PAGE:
The crew lashed down the bikes with ropes as people loaded onto the boat.

It was a choppy hour long ride to the Island. Once on the Island we rode another 10 miles or so to Hotel San Juan Ometepe. It was a narrow cobblestone road but this was the “smooth” kind of cobblestones like we learned about in San Miguel. We rode slowly going around the obstacles.

We came to the turnoff from the paved road to the beach. There was a sign that said the hotel was 2 km down a narrow path. I had visions of the deep sand getting to the last beach hotel. I missed the turn and had to turn around but in a flash Deby was riding down the rutted road with no hesitation, the hotel was near, cool water was near, food was near, we could get out of our hot clothes.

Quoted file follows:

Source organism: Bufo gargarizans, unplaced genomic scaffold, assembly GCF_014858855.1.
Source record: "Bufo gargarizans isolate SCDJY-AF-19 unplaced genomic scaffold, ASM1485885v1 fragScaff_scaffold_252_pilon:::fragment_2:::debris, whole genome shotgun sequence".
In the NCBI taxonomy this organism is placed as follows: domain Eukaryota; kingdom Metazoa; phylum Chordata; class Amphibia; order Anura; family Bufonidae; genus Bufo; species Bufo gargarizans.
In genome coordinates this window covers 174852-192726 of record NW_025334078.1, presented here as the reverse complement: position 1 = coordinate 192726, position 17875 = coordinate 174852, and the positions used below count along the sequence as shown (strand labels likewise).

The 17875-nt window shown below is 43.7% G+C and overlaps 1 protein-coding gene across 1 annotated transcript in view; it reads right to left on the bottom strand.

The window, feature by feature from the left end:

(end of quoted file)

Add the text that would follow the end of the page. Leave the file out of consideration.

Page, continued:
I wasn’t sure what to expect as we navigated deeper and deeper in the jungle. At points riding through a banana plantation.

We arrived to find a fantastic place on the shore of lake Nicaragua. They had individual cabins with AC, private decks and two knobs in the shower. Finally, a relaxing place to stay. We negotiated for a cabin for three nights and soon were unpacked and settling in for a vacation from our vacation.

This place was amazing with lots of outside common space, outdoor restaurant and a long private beach.

There was a little nook in our cabin where I setup my computer to get caught up with this blog.

There were amazing birds everywhere. The only drawback was a very slow and intermittent internet signal. Only a fraction of our pictures were able to be uploaded. Here are some white throated magpie jays at breakfast.

There were vultures, Neotropic Cormorants, Little Blue Herons and we saw a Bare-throated Tiger-Heron that was pretty cool. We could hear Howler Monkeys in the trees behind the cabin but never saw any. At night the bats came out…..